Why was a 32-bit operating system created
Overview of compatibility considerations for 32-bit programs in 64-bit versions of Windows
- 7 minutes to read
This article explains the compatibility considerations and limitations for 32-bit programs running on 64-bit versions of Windows.
Applies to: Windows 10 - all editions, Windows Server 2012 R2
Original KB number: 896456
The 64-bit versions of Windows use the Microsoft Windows-32-on-Windows-64 (WOW64) subsystem to run 32-bit programs without modification. The 64-bit versions of Windows do not support 16-bit binaries or 32-bit drivers. Programs that depend on 16-bit binaries or 32-bit drivers cannot run on the 64-bit versions of Windows unless the program manufacturer provides an update for the program.
There may be considerations that affect the compatibility or performance of a program. You can determine if a program is having compatibility or performance problems by running the program in one of the 64-bit versions of Windows.
This article discusses some of the compatibility considerations for running 32-bit programs on the 64-bit versions of Windows. This article does not compare the 32-bit and 64-bit versions of Windows 64-bit operating systems. This article assumes that you understand the difference between 32-bit binaries and 64-bit binaries.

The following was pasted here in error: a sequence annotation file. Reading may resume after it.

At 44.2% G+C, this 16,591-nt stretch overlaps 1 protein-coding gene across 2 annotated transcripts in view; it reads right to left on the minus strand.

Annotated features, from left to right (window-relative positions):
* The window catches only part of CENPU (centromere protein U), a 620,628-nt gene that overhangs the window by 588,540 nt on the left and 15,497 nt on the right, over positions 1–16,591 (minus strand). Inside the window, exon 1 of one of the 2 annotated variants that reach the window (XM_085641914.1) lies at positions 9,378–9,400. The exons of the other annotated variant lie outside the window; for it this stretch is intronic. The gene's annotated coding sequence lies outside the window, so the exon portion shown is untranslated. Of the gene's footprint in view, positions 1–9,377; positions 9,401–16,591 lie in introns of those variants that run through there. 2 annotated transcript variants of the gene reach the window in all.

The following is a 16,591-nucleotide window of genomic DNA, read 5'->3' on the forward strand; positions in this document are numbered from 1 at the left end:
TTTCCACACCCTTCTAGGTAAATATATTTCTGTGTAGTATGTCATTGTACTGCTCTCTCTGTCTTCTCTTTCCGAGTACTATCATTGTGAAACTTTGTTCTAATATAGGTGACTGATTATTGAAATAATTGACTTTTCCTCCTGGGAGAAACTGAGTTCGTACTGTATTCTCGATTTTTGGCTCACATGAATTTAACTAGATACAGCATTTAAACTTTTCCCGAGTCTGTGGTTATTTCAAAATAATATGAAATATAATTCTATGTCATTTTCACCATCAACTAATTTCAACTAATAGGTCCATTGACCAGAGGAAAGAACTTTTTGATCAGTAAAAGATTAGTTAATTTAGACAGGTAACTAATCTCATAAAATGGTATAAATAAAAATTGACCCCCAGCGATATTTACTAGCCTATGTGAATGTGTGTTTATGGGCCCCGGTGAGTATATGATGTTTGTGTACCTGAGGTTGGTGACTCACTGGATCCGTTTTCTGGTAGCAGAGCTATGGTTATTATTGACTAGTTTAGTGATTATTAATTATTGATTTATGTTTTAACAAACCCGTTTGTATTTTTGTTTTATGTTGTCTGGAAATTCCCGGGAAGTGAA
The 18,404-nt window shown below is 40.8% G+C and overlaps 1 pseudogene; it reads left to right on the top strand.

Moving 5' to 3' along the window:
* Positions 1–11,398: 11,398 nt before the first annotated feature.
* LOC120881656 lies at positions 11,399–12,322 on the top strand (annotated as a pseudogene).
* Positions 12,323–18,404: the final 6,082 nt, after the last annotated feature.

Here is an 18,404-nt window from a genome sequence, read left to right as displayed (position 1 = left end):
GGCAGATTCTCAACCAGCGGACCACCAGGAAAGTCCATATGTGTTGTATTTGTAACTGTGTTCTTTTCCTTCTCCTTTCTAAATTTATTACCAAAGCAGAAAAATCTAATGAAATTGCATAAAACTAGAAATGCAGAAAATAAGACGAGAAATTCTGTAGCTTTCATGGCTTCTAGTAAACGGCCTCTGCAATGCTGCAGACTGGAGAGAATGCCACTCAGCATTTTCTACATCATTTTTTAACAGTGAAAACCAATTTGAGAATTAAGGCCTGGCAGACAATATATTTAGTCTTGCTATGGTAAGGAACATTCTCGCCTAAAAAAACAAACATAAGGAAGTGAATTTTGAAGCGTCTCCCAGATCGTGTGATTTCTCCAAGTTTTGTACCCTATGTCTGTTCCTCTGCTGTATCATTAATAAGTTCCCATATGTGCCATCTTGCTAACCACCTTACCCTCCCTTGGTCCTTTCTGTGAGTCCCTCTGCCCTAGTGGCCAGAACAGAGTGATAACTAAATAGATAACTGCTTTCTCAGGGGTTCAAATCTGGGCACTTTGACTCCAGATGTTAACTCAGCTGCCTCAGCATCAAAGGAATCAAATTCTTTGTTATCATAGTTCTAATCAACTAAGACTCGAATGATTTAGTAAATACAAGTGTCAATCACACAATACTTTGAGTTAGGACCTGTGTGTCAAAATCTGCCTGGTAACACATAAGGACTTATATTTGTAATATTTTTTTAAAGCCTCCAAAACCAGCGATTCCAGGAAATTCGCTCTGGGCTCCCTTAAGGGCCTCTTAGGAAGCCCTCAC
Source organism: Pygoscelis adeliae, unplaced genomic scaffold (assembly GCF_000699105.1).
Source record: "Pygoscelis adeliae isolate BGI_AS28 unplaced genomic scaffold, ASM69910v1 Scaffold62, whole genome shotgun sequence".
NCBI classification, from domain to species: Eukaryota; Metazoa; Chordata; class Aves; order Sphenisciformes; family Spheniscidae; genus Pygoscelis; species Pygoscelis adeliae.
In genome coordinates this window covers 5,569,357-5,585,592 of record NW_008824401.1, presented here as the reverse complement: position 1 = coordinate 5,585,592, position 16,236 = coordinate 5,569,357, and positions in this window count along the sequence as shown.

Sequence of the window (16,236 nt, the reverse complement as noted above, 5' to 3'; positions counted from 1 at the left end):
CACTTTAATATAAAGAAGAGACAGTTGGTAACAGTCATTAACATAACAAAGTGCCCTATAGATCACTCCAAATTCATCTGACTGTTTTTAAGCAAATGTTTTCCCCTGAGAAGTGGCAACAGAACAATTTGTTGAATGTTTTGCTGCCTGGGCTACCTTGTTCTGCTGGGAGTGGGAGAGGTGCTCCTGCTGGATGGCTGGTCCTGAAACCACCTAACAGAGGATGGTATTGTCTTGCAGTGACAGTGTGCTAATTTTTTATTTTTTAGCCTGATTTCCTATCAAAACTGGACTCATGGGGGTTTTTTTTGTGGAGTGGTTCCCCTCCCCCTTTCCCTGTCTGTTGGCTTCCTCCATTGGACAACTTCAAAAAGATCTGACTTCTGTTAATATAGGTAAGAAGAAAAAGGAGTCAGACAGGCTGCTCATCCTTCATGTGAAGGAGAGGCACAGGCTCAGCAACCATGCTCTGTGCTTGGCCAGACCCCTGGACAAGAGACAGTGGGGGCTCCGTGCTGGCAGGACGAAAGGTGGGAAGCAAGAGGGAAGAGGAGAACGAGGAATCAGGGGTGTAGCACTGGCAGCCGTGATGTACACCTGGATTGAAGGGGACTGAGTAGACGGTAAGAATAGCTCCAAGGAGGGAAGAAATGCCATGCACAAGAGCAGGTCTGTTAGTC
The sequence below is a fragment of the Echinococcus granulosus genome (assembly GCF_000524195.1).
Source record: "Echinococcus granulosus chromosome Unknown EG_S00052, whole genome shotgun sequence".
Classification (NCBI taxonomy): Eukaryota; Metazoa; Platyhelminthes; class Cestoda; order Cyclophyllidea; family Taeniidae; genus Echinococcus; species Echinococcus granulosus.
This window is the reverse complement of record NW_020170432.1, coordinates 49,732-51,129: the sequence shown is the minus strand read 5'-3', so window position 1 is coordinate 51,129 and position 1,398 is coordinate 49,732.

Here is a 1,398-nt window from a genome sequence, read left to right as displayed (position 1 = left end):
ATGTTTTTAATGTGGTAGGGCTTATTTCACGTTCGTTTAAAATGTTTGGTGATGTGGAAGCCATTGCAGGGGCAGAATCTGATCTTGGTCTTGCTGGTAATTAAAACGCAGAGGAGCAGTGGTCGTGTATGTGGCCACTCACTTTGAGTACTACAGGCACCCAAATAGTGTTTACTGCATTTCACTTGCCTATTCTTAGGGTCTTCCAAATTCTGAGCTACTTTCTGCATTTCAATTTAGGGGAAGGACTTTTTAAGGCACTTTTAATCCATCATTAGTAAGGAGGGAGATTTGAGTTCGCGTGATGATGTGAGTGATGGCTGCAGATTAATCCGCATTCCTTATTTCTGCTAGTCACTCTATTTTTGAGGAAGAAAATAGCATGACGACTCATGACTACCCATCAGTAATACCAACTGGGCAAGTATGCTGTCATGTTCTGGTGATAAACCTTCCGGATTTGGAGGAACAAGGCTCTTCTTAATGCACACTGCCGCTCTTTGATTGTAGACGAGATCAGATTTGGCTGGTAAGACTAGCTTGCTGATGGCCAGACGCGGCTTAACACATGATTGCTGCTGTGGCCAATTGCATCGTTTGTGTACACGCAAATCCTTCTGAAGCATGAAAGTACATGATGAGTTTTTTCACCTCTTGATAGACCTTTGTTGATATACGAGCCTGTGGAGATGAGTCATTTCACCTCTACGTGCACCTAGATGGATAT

The x64-based versions of Microsoft Windows are optimized to run native 64-bit programs. In addition, the x64-based versions of Windows use the WOW64 subsystem to run 32-bit programs.
Run 32-bit programs
The WOW64 subsystem enables 32-bit programs to run without changes in the x64-based versions of Windows. The WOW64 subsystem creates a 32-bit environment in the x64-based versions of Windows. For more information about the WOW64 subsystem, see the "Running 32-Bit Applications" topic in the 64-Bit Windows section of the Microsoft Platform SDK documentation. To view this document, visit the following Microsoft website: Running 32-Bit Applications